I find Simon’s statement and your response to be interesting. I know Dennis O’Lamoureux regards Genesis as playing the role in Jewish society of giving them an understanding about the natural world around them and where they as a nation came from. He regards Genesis as the “science of the day” in that it contains “ancient science” as much as it reflects their understanding of the world at that time. All societies around them had similar, yet theologically very different, stories. Wether they thought it to be factually true, or even found myth and fact to be useful or separate categories… I dunno? Jesus and Paul seem to refer to Adam and Eve as historical characters, perhaps simply because that was societies understanding of the world in their day. I think what it does mean is that even if they did, or did not regard Genesis as factual, we do not need to regard it as scientifically or historically factual in order to still learn the same theological lessons that they used the narrative of Genesis to convey. In fact, I feel that more profound theological lessons can be learnt from the text by acknowledging its poetical/artistic/philosophical aspects. Treating it solely as a scientific text can lead to dry and irrelevant lines of inquiry such as speculation and argument surrounding the possibility of a layer of water in the sky above the firmament being released by the windows in heaven as the source of water for the flood.

You, I feel, are more of an expert in this regard than me! Besides, I don’t wear the title of “proper expert” too comfortably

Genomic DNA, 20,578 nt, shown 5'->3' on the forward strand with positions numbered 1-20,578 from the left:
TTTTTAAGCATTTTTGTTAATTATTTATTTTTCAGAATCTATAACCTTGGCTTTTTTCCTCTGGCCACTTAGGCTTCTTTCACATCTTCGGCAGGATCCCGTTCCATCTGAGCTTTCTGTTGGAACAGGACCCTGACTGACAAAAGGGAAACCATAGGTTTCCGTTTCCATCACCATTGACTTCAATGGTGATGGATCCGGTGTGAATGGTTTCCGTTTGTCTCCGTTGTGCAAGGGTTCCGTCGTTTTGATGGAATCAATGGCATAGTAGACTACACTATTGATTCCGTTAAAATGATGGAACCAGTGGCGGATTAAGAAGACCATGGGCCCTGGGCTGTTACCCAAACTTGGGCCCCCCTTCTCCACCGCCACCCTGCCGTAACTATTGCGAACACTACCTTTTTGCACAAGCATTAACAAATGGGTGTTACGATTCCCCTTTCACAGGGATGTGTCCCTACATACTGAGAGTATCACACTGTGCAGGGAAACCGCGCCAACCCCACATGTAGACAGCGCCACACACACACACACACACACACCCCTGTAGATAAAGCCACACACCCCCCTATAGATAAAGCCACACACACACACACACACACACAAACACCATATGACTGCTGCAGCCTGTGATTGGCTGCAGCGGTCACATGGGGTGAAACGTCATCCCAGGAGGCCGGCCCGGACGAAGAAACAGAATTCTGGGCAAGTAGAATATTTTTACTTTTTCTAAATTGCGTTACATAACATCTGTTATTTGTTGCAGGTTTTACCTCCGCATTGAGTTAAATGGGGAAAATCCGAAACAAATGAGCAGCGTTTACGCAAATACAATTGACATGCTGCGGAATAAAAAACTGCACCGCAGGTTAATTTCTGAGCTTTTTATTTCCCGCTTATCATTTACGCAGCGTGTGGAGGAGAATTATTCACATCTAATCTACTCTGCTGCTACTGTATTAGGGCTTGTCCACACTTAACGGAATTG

I have held exactly the same opinion as O’Lamoureaux for some time, though I have never heard of him.

It’s not that the lines between science and art and poetry and philosophy and theology back then were blurred. It’s that they didn’t exist.

I think that the people of the day [when genesis was written] believed genesis to be literally true because I think it absurd to believe that, if a person of the day was asked, he would respond “Oh, no, it’s not supposed to be taken literally”. In a time where the brand of mould on the wall was written into theological books, of course the physical world was believed to be under the control of god(s)! And so their physical descriptions of the world were subservient to their theological ones.
To be sure, this is a rather less useful/correct model of the world than we have today. It is towards the Theological Occasionalism end of the scale – and that is a bad thing. Which is why I find any manifested theology to be….well, potentially dangerous.

No one here has suggested that an original writer would have said anything about a ‘literal’/’metaphorical’ distinction, so thanks :)

The rhythm and structure of the text places it beyond question in the poetry genre, and the main point is that the writer(s) would have held the theological convictions expressed in the text as more important than the ‘this is actually what happened’ understandings which may or may not have been in mind.

No one here has suggested that an original writer would have said anything about a ‘literal’/’metaphorical’ distinction, so thanks

??! I’m lost, sorry.

sorry if i was unclear – you said you found it absurd to believe that a person of the day would say “it’s not meant to be taken literally, to which I replied that no one here has suggested that an original writer would recognise such a distinction.

Perhaps a better question is what would the original writer have written if living today with our current understanding of the universe’s origin? I presume it would read quite differently as far as the description language inherent in it goes, but still would have every single bit of the monotheism, judaeo/christian anthropology, anti-idolatry (and more) in it.

The theology, etc. of Gen 1 comes to us with in the wrapping of an ancient cosmology, but the theology was what was being wrapped, not the other way ’round :)